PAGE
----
_March 3, 2007: A Kuwaiti criminal court acquits two former Guantanamo Bay prisoners of joining al-Qaida or the Taliban. Six other Kuwaitis formerly held in Guantanamo previously were acquitted of terror charges in Kuwait.

_March 9, 2007: Military holds the first of 14 Combatant Status Review Tribunals for the "high-value" detainees brought to Guantanamo in September 2006.

_May 30, 2007: A Saudi detainee is found dead of an apparent suicide in Camp 5, a modern section of the detention center for high-value and noncompliant detainees.

_June 4, 2007: Military judges dismiss charges against Salim Ahmed Hamdan of Yemen and Omar Khadr of Canada, throwing up roadblocks to the Bush administration's attempt to try terror suspects its new system.

_June 21, 2007: The Associated Press learns the Bush administration is nearing a decision to close the Guantanamo detention facility and move terror suspects from there to military prisons on U.S. soil.

Sex used to break Muslim prisoners, book says
Women allegedly wore thongs, touched Guantanamo detainees

SAN JUAN, Puerto Rico - Female interrogators tried to break Muslim detainees at the U.S. prison camp in Guantanamo Bay by sexual touching, wearing miniskirts and thong underwear and in one case smearing a Saudi man’s face with fake menstrual blood, according to an insider’s written account.

A draft manuscript obtained by the Associated Press is classified as secret pending a Pentagon review for a planned book that details ways the U.S. military used women as part of tougher physical and psychological interrogation tactics to get terror suspects to talk.

It’s the most revealing account so far of interrogations at the secretive detention camp, where officials say they have halted some controversial techniques.

“I have really struggled with this because the detainees, their families and much of the world will think this is a religious war based on some of the techniques used, even though it is not the case,” the author, former Army Sgt. Erik R. Saar, 29, told AP.

Author confirms authenticity of draft
Saar didn’t provide the manuscript or approach AP, but confirmed the authenticity of nine draft pages AP obtained. He requested his hometown remain private so he wouldn’t be harassed.

Saar, who is neither Muslim nor of Arab descent, worked as an Arabic translator at the U.S. camp in eastern Cuba from December 2002 to June 2003. At the time, it was under the command of Maj. Gen. Geoffrey Miller, who had a mandate to get better intelligence from prisoners, including alleged al-Qaida members caught in Afghanistan.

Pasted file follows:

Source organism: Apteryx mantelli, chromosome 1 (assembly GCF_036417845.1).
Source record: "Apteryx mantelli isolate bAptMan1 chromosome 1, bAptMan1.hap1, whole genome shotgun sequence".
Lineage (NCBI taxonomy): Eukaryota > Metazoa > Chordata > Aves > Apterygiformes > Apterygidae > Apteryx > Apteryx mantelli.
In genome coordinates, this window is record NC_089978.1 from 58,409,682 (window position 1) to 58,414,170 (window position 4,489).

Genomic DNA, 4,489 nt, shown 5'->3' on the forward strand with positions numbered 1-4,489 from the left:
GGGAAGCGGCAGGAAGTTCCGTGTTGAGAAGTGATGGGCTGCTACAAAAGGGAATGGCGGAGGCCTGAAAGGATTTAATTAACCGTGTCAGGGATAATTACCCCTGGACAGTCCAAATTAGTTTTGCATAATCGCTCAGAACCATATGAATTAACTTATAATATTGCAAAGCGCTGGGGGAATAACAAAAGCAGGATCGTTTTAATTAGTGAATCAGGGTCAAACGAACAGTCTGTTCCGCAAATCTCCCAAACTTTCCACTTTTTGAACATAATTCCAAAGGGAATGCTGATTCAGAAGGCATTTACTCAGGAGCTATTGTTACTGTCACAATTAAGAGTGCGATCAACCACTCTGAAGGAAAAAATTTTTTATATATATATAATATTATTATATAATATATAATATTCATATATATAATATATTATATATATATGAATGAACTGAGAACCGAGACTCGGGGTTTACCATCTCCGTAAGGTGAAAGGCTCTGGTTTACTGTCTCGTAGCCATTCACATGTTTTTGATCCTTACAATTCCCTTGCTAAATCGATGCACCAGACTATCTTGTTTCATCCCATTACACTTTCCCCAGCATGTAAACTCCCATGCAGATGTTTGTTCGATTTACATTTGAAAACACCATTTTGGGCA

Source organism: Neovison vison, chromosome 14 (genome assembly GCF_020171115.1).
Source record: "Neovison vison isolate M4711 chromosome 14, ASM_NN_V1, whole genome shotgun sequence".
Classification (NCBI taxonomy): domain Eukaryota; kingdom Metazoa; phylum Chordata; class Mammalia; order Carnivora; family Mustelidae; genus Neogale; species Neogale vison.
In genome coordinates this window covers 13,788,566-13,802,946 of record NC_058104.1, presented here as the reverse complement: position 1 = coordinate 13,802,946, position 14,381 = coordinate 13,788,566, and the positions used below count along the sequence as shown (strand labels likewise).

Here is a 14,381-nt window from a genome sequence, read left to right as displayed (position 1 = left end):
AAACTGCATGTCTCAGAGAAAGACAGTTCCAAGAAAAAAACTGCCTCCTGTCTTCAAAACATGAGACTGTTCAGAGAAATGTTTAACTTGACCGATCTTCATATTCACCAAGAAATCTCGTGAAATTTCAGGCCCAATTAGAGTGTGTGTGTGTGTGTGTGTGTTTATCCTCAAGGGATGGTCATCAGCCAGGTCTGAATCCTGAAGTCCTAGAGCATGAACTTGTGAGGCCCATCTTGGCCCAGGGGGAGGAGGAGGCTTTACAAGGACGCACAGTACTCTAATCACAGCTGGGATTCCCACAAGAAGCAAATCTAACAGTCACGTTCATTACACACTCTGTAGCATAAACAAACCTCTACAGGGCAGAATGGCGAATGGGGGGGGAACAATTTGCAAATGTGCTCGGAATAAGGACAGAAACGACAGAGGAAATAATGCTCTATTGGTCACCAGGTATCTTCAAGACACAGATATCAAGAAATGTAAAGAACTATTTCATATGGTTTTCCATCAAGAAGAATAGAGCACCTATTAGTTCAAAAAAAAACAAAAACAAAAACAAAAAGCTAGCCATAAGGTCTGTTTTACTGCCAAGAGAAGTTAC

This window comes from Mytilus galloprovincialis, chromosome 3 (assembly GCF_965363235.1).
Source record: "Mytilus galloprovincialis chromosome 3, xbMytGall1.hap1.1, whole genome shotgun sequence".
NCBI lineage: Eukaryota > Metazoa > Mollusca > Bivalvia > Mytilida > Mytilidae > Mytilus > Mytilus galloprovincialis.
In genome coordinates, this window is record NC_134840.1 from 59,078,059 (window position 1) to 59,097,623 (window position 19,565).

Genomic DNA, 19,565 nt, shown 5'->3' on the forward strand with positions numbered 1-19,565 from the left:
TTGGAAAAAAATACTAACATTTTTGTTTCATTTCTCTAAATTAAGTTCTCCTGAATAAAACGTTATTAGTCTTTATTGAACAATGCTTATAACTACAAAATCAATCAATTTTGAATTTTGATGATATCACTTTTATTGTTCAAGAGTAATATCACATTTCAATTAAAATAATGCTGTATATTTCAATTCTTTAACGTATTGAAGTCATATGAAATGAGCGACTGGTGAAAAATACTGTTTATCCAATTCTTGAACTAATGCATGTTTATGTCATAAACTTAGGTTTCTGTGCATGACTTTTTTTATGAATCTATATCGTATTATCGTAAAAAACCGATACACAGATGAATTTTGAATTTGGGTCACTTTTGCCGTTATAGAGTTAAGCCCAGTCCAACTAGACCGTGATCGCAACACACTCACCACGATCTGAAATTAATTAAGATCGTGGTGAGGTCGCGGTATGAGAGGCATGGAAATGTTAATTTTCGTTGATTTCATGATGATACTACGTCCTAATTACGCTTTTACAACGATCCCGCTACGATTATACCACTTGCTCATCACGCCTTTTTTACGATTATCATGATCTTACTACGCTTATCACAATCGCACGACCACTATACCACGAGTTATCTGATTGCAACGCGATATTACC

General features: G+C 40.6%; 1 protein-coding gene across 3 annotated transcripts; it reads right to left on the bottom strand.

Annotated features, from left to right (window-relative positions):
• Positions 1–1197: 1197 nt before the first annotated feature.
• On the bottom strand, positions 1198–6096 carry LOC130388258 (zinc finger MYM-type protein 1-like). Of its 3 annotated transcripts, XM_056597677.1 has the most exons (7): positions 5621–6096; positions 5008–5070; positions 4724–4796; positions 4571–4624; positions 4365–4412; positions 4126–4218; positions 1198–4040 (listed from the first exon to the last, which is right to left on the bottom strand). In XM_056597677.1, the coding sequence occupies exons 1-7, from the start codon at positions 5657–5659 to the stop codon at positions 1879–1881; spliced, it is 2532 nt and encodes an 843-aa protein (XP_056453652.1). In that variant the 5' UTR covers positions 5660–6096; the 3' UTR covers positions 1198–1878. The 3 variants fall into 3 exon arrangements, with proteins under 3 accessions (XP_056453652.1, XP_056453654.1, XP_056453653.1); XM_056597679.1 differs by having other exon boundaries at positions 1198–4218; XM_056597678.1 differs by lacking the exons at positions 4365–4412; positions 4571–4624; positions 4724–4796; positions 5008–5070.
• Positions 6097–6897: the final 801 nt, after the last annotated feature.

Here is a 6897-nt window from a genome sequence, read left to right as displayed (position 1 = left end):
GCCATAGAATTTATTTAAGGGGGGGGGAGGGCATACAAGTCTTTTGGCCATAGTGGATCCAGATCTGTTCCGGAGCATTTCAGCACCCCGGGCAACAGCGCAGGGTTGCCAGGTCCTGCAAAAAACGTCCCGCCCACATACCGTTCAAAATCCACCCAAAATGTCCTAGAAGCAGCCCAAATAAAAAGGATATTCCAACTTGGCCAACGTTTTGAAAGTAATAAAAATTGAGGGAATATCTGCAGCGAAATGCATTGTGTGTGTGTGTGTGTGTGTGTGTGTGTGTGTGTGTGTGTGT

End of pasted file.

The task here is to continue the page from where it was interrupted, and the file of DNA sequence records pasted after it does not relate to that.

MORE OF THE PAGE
Saar said he witnessed about 20 interrogations and about three months after his arrival at the remote U.S. base he started noticing “disturbing” practices.

One female civilian contractor used a special outfit that included a miniskirt, thong underwear and a bra during late-night interrogations with prisoners, mostly Muslim men who consider it taboo to have close contact with women who aren’t their wives.

Beginning in April 2003, “there hung a short skirt and thong underwear on the hook on the back of the door” of one interrogation team’s office, he writes. “Later I learned that this outfit was used for interrogations by one of the female civilian contractors ... on a team which conducted interrogations in the middle of the night on Saudi men who were refusing to talk.”

Some Guantanamo prisoners who have been released say they were tormented by “prostitutes.”

In another case, Saar describes a female military interrogator questioning an uncooperative 21-year-old Saudi detainee who allegedly had taken flying lessons in Arizona before the Sept. 11 terror attacks. Suspected Sept. 11 hijacker Hani Hanjour received pilot instruction for three months in 1996 and in December 1997 at a flight school in Scottsdale, Ariz.

Interrogator decided to ‘turn up the heat’
“His female interrogator decided that she needed to turn up the heat,” Saar writes, saying she repeatedly asked the detainee who had sent him to Arizona, telling him he could “cooperate” or “have no hope whatsoever of ever leaving this place or talking to a lawyer.”’